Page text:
Lower and higher oxygen saturation targets result in equal but contrasting outcomes for preemies
1. In this meta-analysis, there was no significant difference between lower and higher oxygen saturation targets on a primary composite of mortality or major disability at a corrected age of 18-24 months for infants born extremely preterm.
2. Lower oxygen targets were associated with increased mortality and necrotizing enterocolitis while higher oxygen targets resulted in increased retinopathy of prematurity treatment.
Evidence Rating: 1 (Excellent)
Study Rundown: There is a delicate balance between too little and too much supplemental oxygen exposure in premature infants. An increased risk of reactive oxygen species resulting in retinopathy of prematurity and bronchopulmonary dysplasia with higher oxygen saturation targets must be weighed against impaired neurodevelopment and increased risk of death with lower saturation targets. This prospective meta-analysis showed that there was no significant difference in the primary composite outcome of death or major disability between higher versus lower oxygen saturations. However, when analyzed individually, lower oxygen targets were associated with increased mortality and necrotizing enterocolitis while higher oxygen targets resulted in increased retinopathy of prematurity treatment.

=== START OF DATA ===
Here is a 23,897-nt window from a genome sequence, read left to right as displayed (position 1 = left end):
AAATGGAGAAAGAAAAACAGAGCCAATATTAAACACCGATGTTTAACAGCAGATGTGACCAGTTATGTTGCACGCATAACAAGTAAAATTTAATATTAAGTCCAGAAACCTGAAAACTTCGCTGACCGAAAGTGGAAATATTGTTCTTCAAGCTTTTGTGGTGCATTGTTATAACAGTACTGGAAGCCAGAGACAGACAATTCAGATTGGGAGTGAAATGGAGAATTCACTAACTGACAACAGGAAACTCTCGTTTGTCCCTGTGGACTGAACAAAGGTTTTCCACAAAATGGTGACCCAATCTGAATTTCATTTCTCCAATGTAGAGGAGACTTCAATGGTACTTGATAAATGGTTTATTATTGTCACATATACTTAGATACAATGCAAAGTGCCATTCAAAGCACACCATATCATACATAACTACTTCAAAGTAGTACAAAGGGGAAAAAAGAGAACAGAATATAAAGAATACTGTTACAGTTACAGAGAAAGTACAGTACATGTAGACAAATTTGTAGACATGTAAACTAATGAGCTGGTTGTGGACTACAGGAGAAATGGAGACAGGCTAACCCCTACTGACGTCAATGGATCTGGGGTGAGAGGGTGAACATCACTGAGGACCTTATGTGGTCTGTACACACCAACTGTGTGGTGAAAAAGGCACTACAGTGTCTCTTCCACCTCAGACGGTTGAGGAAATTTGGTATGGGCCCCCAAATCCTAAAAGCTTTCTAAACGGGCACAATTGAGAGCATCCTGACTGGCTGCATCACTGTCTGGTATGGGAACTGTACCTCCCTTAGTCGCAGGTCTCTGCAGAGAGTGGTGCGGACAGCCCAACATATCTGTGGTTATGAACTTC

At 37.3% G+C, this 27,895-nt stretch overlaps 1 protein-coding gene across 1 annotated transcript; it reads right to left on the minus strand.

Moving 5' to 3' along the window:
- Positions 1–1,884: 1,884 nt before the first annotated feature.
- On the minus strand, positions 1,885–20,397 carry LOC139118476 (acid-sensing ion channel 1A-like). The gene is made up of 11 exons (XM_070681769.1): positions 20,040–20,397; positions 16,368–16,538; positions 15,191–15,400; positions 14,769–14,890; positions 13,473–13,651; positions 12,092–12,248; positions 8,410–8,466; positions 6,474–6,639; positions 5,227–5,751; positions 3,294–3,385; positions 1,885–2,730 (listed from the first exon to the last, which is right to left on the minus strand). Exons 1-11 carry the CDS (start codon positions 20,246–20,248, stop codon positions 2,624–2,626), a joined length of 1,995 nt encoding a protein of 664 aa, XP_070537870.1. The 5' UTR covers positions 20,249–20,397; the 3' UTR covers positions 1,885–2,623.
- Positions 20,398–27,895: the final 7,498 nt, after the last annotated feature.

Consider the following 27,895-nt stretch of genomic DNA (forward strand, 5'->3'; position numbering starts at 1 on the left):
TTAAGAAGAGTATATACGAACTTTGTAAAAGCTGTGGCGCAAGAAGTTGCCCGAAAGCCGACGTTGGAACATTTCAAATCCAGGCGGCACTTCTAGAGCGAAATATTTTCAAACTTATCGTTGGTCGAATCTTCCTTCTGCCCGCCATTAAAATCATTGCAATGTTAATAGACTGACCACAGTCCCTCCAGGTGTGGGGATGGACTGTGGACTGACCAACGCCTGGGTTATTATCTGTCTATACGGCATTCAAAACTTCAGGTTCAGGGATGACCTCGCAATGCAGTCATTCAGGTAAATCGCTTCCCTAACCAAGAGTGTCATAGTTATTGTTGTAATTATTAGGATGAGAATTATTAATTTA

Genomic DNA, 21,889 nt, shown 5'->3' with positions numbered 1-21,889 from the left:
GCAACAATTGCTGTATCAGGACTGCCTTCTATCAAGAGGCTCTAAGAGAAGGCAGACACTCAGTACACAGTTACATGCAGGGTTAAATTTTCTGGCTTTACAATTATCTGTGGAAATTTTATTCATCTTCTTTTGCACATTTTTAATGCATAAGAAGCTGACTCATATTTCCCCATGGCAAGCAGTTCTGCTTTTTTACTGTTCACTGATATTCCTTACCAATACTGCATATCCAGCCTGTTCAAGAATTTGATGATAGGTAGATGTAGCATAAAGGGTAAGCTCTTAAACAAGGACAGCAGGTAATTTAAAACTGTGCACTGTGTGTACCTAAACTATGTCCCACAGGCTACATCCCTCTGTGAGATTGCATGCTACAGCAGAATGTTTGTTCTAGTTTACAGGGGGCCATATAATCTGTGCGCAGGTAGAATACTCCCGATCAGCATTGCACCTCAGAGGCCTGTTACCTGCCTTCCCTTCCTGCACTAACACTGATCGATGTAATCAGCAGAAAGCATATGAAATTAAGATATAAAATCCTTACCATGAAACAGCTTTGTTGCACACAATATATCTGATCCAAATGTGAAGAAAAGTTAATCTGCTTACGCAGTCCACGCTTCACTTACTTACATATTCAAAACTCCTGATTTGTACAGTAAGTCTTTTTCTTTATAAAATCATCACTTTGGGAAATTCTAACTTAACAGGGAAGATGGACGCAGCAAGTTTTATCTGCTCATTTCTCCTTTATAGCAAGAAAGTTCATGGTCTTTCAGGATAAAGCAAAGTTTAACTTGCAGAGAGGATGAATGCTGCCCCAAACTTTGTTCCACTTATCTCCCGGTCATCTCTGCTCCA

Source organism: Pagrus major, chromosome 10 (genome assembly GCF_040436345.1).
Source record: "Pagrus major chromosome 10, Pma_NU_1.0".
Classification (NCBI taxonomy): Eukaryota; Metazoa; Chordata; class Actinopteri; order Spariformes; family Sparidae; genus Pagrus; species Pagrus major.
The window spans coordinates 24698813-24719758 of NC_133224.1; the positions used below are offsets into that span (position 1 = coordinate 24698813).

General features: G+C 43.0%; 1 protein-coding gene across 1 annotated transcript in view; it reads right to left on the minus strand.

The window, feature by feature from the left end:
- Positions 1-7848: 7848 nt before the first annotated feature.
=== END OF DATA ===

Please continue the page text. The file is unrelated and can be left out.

While these results are noteworthy, there were a few limitations to this study. First, all 5 trials reported less separation in oxygen exposure between treatment groups than anticipated because lower SpO2 target groups had higher than intended saturation levels. Second, 2 trials (BOOST II in UK and Australia) were stopped early which may have resulted in some overestimation of the effect on mortality in these trials. Third, the lack of association of SpO2 target range on blindness but with a clear difference on retinopathy of prematurity by treatment group may change with longer follow-up, when less severe visual impairments may become apparent. Ultimately, this study re-emphasizes the contrasting risks between high and low oxygen saturation targets for extremely preterm infants.
In-Depth [meta-analysis]: This study collected data from 5 randomized, double-blind, multicenter trials with infants eligible if they were born before 28 weeks gestation and enrolled within 24 hours of birth: the SUPPORT trial, Canadian Oxygen Trial, BOOST in New Zealand trial, BOOST II in the United Kingdom, and BOOST II in Australia. 4965 infants were randomized to lower (85%-89%, n = 2480) or higher (91%-95%, n = 2485) SpO2 ranges. There was no significant difference between a lower compared with a higher SpO2 target range on the primary composite outcome of death or major disability at a corrected age of 18-24 months (relative risk 1.04; CI95 0.98 to 1.09). The lower SpO2 target range was associated with a significantly increased incidence of death at a corrected age of 18-24 months (RR 1.17; CI95 1.04 to 1.31) and necrotizing enterocolitis (RR 1.33; CI95 1.10 to 1.61) while the rate of retinopathy of prematurity treatment was lower than the higher SpO2 target range (RR 0.74; CI95 0.63 to 0.86).
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